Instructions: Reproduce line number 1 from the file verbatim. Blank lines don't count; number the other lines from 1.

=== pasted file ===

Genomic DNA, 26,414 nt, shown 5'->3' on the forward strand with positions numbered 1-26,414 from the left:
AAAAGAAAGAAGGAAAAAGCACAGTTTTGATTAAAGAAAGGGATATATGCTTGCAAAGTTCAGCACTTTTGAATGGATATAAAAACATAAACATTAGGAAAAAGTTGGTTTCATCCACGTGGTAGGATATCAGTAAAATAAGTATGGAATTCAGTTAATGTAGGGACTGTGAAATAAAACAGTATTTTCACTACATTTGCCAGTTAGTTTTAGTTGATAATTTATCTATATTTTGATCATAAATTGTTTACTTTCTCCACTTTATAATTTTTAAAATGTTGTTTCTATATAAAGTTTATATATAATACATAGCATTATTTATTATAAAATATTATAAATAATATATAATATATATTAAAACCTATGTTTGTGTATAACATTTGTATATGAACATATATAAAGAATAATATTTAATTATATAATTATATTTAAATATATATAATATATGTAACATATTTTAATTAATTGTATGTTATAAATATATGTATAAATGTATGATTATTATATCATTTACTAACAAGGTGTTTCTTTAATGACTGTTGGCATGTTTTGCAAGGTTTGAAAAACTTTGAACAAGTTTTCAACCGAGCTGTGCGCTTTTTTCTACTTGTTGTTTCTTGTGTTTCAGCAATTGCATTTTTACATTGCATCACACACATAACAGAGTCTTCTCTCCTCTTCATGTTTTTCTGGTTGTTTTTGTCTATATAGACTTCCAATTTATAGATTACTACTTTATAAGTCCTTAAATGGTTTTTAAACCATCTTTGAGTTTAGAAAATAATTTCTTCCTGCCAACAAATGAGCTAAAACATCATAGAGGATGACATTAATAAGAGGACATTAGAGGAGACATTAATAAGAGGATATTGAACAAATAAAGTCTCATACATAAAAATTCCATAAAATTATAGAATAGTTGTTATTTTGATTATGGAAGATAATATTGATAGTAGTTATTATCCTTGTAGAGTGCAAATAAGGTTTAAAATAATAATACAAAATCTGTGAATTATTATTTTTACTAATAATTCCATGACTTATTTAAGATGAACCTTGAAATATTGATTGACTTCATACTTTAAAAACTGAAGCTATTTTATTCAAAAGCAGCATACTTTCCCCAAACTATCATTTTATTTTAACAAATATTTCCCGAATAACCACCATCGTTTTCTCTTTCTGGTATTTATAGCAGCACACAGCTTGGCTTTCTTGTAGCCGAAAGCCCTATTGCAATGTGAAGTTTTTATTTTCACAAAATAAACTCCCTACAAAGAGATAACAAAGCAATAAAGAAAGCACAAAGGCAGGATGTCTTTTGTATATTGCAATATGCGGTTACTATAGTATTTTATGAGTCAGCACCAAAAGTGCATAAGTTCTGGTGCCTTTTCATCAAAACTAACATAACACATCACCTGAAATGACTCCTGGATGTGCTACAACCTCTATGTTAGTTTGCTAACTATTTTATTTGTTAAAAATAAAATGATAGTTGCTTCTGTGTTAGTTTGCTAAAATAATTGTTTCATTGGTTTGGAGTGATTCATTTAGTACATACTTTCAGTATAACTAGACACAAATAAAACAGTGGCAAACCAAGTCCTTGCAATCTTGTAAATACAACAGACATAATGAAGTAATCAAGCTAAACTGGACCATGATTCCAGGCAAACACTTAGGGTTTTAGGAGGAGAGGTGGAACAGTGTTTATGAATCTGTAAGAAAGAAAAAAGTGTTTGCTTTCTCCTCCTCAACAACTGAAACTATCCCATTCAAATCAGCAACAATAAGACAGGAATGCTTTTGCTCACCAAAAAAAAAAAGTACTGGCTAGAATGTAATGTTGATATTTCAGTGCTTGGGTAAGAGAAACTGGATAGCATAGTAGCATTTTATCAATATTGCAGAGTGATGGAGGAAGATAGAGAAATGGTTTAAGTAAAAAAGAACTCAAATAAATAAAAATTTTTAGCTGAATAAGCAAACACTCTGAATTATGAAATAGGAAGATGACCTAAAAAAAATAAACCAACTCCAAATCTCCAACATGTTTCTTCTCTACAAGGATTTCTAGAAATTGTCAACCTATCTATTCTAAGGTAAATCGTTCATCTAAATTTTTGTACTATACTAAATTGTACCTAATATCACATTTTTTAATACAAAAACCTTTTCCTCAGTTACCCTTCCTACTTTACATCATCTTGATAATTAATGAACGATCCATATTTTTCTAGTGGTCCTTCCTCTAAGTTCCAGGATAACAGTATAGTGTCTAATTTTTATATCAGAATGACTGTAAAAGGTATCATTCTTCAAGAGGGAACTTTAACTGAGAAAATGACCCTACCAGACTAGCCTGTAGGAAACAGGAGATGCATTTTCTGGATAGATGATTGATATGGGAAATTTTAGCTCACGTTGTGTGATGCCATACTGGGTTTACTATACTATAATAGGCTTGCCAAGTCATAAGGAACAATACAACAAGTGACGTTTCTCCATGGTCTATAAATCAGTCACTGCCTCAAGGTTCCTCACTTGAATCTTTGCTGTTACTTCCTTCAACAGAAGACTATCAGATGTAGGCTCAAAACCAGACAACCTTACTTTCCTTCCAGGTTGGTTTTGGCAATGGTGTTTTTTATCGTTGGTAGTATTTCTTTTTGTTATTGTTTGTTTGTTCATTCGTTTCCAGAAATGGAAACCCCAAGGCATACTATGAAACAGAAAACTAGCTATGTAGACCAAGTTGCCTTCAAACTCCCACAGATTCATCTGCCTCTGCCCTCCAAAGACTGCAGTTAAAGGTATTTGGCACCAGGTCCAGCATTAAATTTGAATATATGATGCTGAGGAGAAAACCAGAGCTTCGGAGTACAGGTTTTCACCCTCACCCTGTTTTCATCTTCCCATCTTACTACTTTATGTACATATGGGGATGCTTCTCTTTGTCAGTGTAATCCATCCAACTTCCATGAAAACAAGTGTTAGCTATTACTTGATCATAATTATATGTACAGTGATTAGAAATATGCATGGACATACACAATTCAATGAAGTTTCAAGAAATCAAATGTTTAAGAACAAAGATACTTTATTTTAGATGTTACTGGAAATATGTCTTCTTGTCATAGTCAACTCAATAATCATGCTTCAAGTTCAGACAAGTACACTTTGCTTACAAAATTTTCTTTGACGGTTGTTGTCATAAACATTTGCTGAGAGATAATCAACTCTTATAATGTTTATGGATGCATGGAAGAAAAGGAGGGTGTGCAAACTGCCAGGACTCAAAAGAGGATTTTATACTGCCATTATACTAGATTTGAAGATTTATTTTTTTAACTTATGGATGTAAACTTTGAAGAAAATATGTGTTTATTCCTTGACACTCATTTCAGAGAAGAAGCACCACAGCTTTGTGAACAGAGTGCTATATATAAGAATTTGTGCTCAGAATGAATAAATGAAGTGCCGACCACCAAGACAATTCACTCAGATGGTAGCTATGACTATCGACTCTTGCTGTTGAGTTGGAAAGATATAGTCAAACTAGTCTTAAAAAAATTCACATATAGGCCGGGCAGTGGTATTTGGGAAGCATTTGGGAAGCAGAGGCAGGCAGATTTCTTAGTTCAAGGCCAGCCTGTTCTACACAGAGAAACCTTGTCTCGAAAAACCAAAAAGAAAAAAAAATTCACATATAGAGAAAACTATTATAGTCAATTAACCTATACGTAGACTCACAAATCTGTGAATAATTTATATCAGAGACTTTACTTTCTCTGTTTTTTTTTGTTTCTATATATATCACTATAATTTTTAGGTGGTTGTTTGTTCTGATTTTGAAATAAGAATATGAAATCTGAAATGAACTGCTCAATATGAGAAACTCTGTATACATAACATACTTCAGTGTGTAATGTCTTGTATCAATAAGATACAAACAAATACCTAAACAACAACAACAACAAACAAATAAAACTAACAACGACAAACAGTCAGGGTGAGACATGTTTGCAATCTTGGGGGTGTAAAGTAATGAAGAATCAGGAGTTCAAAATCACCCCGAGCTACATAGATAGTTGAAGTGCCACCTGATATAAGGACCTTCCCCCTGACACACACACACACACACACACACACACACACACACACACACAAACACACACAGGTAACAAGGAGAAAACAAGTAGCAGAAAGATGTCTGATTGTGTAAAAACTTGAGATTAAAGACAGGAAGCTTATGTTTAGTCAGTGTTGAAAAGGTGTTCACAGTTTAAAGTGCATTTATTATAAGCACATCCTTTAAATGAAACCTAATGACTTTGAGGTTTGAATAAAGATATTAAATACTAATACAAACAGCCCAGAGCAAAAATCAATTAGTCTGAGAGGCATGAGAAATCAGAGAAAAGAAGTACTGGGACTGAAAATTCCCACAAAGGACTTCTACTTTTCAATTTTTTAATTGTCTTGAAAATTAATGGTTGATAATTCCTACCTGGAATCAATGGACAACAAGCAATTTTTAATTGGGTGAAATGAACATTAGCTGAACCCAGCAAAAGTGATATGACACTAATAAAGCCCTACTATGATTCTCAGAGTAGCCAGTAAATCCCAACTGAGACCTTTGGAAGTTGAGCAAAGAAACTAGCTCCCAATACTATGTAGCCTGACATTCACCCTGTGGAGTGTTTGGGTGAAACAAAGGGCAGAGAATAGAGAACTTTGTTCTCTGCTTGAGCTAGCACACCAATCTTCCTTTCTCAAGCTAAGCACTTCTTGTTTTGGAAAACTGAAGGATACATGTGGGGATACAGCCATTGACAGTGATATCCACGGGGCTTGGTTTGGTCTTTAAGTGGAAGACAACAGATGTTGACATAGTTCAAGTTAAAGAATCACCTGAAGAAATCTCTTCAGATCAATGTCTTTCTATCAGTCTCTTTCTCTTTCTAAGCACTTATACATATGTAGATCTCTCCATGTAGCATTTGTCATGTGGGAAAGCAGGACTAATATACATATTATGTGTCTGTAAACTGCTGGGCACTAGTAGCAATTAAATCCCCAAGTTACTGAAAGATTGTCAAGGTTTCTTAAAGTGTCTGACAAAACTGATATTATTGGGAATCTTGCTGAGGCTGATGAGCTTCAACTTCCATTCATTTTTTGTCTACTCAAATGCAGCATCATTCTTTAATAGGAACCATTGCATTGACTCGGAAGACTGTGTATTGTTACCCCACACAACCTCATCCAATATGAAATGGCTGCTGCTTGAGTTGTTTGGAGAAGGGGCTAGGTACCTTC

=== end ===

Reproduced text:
Genomic DNA, 26,414 nt, shown 5'->3' on the forward strand with positions numbered 1-26,414 from the left: